I like how the lines shape a circle inside each petal, forming a kind of a heart. It reminds me of biology lessons in high school, where we used to examine onion cells in a microscope, looking for the nucleus. As I already mentioned, the lines bring with them an incredible variety of biological allusions and insinuations. The colors shimmer, value constantly interchanging -- and the lines delimit each intensification or dilution. It is entertaining to see how a yellow segment is being followed by a darker, and eventually by a nearly orange one. I think that this is how the artist reflects the nightly atmosphere, without showing a single star or the moon. Dee creates a somewhat ideal environment in this painting -- somehow, the last thing I notice (in a deliberate way) is that the two farthest hills are actually blue and red. Perhaps this is what "ideal" really means, when odd and unusual things effortlessly seep into one's mind as ordinary and habitual.

Saturday, September 8, 2007

Poll Results & Some Thoughts and News

Well, the poll is over and the majority voted in favor of leaving the current pattern. So be it! But to vary it just a little bit, I might add a compare&contrast article, like the one I did here, on two paintings by Rick Monzon. Overall, I'll try to keep it to five paintings from each artist.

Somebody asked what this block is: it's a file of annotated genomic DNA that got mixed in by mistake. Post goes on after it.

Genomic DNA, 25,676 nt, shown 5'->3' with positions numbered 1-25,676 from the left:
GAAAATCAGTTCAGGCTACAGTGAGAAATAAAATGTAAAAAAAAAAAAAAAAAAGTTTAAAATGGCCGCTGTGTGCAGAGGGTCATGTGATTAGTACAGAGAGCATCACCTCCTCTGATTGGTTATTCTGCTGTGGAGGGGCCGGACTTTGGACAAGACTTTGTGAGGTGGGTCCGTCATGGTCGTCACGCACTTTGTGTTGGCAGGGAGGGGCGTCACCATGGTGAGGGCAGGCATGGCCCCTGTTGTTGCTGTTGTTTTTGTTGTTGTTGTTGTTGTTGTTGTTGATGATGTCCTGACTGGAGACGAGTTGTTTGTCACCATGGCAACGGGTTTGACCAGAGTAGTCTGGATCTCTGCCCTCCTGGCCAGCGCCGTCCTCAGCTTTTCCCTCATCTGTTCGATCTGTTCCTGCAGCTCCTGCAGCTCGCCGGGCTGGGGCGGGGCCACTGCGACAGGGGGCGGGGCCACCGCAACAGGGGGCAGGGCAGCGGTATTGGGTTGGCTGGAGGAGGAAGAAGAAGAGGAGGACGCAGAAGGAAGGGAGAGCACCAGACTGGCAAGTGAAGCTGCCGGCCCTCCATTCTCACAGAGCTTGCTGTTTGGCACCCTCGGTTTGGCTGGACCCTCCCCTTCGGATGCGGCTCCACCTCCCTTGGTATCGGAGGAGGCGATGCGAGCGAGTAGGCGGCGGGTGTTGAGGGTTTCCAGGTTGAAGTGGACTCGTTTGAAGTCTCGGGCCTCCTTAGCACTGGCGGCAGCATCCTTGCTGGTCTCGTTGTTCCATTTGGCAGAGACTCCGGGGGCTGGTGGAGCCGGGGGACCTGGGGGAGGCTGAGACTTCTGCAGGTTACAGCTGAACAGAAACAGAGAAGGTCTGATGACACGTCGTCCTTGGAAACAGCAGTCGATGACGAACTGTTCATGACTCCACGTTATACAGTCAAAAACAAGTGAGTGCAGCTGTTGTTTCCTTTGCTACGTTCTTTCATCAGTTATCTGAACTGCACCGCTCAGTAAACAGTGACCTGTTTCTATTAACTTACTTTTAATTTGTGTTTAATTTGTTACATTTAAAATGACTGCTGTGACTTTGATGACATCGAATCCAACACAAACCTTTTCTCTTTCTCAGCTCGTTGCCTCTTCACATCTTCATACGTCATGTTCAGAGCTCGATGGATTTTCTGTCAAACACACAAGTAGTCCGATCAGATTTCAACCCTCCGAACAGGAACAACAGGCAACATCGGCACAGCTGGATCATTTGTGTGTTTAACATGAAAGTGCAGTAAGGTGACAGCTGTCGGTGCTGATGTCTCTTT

Another thing I'm thinking about is how to arrange the archives better. I really would like to arrange the blog according to artists. I don't know if it's even possible on Blogger. I might need to change the template, which I am not very keen on doing. I'd be very glad to hear some ideas and advice.

On a different note, I have recently joined Blogcritics, where I am registered as Elijah. I have only published one article, it's about... "One Painting a Day" movement! Yes, movement, because this is what I believe this trend to be: an art movement, no less. Anyway, that's what I tried to prove in the article and you are invited to read it. There is even a new category created especially for One Painting a Day. You might also be interested in visiting Artmakr, where Ming, who started this great website, initiated a discussion on this issue. It's like a virtual Parnassus!

I don't want to re-post stuff I wrote for Blogcritics here, so occasionally I will just post a link here to the article there. I'm thinking that the best article structure would be something in the direction of the introductions I do here, plus a few paintings shortly reviewed -- a one time big feature on the artist involved. I should probably vary established painters with emerging ones, those with the newer blogs . As always, ideas&suggestions are welcome!